Portland's only sanctioned downhill skateboarding race, the Mt. Tabor Downhill Challenge, will feature a mini-bike category. The event takes place this Sunday on the slopes of the popular southeast Portland park.
This is the first time the MTDHC has had a mini-bike category and to my knowledge, this is the first officially sanctioned mini-bike downhill race in Portland's history. Veteran Zoobomber Gabriel Tiller says Zoobomb actually started on Mt. Tabor 10 years ago, so this event marks an anniversary of sorts and a return to its roots.
Event organizer Billy "Bones" Meiners says all bikes that enter must have have a stock, 16-inch frame and 16-inch wheels. Some mini-bikers add weight to their rigs to increase speed, so there's a 10 pound limit on additional weights. Bikes are also allowed to have fairings. (more...)
When I first heard about West Hills resident Eric Nagle's effort to ban skateboarding in the West Hills, my first thought was: Is Zoobomb — and by extension, bicycling — at risk? Even though bicycling down the hills around Washington Park and the type of skateboarding Nagle is concerned with are different activities; it's clear that for him, there is no distinction.
A series of emails from Nagle to the City obtained by BikePortland through a public records request, show that, contrary to his public stance so far, he is painting his concerns with a wide brush that includes not just skateboarding but bicycling and Zoobomb as well.
As we shared earlier this week, Nagle has pushed Commissioner Randy Leonard to propose an ordinance (to be voted on at City Council later this month) that will ban skateboarding on a significant swath of roads in the West Hills. Both Nagle and Leonard have said they are not concerned with Zoobomb and that they are focused solely on skateboarders who, according to the proposed ordinance, "use neighborhood streets as a venue for an extreme thrill sport, and not as a means of transportation for which the streets were designed."
"Neither I nor anyone else in the neighborhood, as far as I know, is trying to put an end to Zoobomb. Not now, and not in the future."
— Eric Nagle, Arlington Heights resident working to ban skateboards on SW Fairview Ave
As we shared yesterday, there's an effort underway to ban skateboarding on the steep hills in and around Washington Park and the Arlington Heights neighborhood. I'm watching this issue closely because the roads under consideration for prohibition are also popular for people who enjoy riding bicycles downhill. I'm also interested in this issue because of the precedent it could set for how the City of Portland decides to ban certain road uses in response to neighborhood concerns.
Commissioner Randy Leonard and Arlington Heights Neighborhood resident Eric Nagle say the ban is necessary due to safety concerns. Nagle paints a dire picture of the situation. He claims skateboarders are running into cars and getting seriously hurt with increasing regularity. I have been in touch with Nagle to hear more about his side of the issue. He emailed me about it today saying, "What we're trying to put an end to is the dangerous, crazy skateboarding that's exploded in the neighborhood in recent years."
A debate has been stirring for almost a year between Arlington Heights Neighborhood residents and people that ride skateboards down the steep hills of SW Fairview Ave.
As reported today by The Portland Mercury, City Commissioner Randy Leonard will propose a ban on skateboarding on certain streets in the west hills. According Leonard's policy advisor Stuart Oishi, the ordinance is currently being prepared by the City Attorney's office and will up for a vote at City Council on June 27th.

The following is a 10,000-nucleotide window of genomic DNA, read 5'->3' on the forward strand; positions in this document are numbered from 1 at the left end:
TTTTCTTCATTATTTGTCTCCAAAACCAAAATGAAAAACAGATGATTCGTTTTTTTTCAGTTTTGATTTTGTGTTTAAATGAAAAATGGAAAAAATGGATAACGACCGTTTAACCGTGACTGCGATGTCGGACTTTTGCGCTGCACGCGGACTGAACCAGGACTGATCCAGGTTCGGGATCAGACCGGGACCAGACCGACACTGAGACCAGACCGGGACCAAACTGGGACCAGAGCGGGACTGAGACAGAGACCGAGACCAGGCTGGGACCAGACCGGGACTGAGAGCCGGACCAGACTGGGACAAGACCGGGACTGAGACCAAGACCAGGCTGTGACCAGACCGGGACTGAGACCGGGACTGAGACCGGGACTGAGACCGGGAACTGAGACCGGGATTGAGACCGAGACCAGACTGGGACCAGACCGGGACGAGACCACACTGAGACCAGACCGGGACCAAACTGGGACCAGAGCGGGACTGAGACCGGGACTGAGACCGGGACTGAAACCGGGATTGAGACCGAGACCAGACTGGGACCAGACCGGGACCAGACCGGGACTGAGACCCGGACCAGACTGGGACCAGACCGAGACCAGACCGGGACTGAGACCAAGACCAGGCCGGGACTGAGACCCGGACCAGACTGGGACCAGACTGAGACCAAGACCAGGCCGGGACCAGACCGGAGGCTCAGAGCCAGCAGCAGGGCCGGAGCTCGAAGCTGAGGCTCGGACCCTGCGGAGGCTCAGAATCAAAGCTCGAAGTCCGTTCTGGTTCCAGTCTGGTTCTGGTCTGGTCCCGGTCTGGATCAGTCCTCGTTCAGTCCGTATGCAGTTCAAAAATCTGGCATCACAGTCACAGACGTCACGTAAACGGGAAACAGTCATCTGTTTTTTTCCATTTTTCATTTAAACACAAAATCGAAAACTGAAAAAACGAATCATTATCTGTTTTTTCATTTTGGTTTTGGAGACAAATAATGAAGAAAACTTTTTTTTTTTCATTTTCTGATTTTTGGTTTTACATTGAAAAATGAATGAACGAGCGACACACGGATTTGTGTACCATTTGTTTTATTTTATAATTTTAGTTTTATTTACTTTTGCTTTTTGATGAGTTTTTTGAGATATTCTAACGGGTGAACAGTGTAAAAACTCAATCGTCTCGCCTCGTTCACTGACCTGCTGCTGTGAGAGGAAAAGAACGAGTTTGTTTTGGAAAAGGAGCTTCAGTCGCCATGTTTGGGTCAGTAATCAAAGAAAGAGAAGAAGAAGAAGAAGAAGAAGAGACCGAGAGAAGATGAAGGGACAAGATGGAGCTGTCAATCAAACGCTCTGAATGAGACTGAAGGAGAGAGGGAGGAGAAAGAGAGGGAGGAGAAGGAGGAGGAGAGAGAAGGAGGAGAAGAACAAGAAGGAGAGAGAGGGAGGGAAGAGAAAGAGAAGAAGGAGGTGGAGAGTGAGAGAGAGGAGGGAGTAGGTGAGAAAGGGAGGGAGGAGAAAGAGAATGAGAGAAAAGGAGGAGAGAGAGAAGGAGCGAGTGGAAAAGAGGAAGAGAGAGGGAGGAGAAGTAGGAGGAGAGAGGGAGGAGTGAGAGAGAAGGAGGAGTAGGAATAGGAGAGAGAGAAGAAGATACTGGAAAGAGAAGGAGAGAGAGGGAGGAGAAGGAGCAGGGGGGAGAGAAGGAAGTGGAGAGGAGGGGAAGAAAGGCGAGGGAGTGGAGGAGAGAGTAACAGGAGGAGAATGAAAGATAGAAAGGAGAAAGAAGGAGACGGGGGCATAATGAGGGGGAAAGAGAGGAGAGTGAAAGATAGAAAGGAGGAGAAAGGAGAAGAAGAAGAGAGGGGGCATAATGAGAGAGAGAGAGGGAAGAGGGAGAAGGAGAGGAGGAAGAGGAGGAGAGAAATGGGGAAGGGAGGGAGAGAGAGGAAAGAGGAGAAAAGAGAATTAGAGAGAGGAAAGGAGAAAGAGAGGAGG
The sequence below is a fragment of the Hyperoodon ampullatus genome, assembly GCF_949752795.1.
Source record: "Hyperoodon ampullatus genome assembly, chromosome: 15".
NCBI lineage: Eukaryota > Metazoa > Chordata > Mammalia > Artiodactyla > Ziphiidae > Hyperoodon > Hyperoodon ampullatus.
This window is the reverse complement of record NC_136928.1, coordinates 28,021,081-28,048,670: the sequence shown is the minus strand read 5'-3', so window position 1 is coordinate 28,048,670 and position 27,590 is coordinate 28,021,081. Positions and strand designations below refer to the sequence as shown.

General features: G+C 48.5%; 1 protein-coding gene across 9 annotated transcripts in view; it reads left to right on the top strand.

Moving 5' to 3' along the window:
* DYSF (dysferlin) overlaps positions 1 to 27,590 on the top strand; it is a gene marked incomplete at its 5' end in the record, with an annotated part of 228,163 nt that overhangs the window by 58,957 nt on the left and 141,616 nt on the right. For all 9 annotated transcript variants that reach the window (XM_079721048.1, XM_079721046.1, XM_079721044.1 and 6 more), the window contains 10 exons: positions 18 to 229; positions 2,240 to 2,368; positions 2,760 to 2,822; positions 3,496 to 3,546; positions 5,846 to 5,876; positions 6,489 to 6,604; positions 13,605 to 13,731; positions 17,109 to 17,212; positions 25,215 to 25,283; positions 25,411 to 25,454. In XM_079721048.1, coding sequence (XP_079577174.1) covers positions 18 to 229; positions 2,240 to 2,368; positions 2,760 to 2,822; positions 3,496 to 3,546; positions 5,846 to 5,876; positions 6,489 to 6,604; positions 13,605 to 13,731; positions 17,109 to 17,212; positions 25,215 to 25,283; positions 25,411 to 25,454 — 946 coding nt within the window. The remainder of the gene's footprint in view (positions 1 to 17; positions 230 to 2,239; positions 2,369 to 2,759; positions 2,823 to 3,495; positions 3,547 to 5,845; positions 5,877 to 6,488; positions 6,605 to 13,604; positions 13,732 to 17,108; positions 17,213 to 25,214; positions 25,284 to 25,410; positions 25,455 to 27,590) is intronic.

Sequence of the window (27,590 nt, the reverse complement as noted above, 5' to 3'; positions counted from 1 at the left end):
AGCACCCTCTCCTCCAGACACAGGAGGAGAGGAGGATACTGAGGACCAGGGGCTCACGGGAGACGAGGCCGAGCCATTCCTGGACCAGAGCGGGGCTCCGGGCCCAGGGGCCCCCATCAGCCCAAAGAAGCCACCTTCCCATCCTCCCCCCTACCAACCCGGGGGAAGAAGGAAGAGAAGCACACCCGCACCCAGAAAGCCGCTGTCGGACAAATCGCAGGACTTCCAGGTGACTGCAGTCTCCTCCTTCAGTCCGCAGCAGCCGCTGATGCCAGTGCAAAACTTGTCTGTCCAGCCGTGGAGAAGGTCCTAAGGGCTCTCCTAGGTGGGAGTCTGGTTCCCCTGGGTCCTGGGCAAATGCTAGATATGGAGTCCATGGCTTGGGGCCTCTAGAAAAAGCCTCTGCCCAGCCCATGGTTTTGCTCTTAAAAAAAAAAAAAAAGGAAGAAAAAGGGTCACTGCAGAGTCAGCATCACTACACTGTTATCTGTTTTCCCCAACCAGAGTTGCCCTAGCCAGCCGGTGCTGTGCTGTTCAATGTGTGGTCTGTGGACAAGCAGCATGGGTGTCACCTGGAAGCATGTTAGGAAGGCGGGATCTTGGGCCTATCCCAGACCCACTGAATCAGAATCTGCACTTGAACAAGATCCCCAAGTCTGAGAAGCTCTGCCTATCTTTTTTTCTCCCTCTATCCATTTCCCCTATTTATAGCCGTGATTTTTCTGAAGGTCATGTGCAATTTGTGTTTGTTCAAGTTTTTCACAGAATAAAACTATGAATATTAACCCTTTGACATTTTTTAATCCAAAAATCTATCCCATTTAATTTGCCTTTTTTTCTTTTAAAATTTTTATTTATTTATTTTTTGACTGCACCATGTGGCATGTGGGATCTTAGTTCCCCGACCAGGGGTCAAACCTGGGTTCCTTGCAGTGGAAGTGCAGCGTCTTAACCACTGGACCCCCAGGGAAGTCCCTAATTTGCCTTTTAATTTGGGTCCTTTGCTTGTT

As news of this ordinance has spread through the community, many people who bike down Fairview for fun as part of Zoobomb are afraid that this could lead to a ban and/or crackdown on downhill bicycling as well.
Just read a funny/worthwhile message on the Shift email list. It's from our friend/man about town Carl Larson and it's a plea to join him on the hill tonight for what will likely be very cold and invigorating night of Zoobombing:
If YOU haven't been Zoobombing in months or EVER (repent!), tonight just might be your night!
Here are a few reasons why you should Zoobomb tonight:
1) It's Sunday and Zoobombing only happens on Sunday.
2) Maybe you don't have to work tomorrow thanks to MLK Jr.?
3) It might snow and that would be AWESOME!
I've invited some friends who've never Zoobombed before and here is the plan if you'd like to join us:
8pm -- Pregame at the NEW Sizzle Pie (formerly Rocco's) at 10th and SW Oak
9pm -- Meetup (and get a "pyle bike" if you want one) at The Pyle, SW 13th and Burnside
10pm -- If you don't want to meet at the Pyle, make sure you're getting off MAX at Washington Park by 10. Follow the people with bikes.
Things to keep in mind: You don't have to go fast. You can ride your own bike (but a little one's WAY more fun). It's safe. You can be home before midnight.
Suggested packing list: Warm clothes (prepare for standing around), shareable snacks or drinks, good lights, styrofoam hat, open mind, $2.10.
and PPB spokesman downtown.
The esteemed British Broadcast Corporation has turned its lens on Zoobombing. The beloved Portland institution is the focus of a recent BBC "Close-up" segment.
The short piece offers classic footage that is hilarious (in a good way). It features a serious journalist interviewing Zoobomb's "Handsome" Dave and Portland Police Bureau spokesman Peter Simpson in front of the Zoobomb Pyle.
Zoobomb's annual Mini Bike Winter fest has begun! The event, which lasts through Sunday, started last night when the Irondelles (Portland's all-female tall bike gang) led a ride to spruce up area ghost bikes and do some craft-making for upcoming events.